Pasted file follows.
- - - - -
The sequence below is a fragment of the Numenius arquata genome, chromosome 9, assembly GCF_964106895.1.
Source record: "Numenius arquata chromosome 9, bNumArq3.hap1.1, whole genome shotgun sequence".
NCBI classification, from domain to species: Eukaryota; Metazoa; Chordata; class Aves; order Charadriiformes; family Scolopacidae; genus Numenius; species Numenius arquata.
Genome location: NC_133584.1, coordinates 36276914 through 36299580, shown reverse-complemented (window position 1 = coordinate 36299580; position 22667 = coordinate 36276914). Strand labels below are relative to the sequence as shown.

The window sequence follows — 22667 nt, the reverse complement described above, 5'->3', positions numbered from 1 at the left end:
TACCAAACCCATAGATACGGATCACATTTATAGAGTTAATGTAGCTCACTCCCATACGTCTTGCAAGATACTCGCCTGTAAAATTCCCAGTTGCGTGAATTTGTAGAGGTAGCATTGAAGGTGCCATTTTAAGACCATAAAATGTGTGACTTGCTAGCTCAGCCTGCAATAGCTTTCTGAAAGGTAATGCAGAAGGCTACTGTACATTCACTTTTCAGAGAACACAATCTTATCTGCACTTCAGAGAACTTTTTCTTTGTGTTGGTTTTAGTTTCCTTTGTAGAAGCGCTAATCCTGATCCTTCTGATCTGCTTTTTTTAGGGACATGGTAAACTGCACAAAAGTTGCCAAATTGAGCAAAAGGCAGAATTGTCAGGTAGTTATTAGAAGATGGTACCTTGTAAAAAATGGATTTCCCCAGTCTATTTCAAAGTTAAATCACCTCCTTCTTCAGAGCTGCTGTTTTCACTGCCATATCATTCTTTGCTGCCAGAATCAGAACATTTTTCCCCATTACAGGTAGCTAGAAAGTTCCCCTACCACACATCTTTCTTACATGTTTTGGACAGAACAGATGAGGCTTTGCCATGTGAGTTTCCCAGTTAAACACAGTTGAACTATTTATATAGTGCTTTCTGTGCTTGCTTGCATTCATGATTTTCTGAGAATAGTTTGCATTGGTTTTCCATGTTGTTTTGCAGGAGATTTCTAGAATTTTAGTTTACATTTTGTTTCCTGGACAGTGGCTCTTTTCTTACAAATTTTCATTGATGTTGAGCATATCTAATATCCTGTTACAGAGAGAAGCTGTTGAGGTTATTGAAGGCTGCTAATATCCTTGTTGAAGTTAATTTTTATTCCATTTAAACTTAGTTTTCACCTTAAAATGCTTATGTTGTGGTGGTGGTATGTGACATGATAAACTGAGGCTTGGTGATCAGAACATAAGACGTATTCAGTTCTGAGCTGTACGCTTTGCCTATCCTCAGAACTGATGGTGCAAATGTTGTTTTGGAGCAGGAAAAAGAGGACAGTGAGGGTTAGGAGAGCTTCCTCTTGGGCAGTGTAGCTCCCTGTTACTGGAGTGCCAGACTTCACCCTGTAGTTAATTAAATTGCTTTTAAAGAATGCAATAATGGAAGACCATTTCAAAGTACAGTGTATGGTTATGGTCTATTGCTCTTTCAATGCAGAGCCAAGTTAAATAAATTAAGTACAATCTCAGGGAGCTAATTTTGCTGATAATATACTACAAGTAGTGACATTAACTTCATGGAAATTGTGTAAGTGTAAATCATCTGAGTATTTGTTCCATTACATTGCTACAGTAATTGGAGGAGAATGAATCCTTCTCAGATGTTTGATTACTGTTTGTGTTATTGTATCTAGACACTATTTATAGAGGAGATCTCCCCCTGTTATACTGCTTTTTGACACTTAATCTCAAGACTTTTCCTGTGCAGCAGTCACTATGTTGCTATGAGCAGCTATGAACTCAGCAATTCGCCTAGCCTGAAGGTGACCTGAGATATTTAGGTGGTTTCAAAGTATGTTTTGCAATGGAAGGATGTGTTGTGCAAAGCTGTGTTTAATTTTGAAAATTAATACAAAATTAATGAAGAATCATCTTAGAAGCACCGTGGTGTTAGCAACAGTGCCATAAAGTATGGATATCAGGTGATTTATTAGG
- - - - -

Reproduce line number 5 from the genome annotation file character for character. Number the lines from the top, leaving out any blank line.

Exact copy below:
The window sequence follows — 22667 nt, the reverse complement described above, 5'->3', positions numbered from 1 at the left end: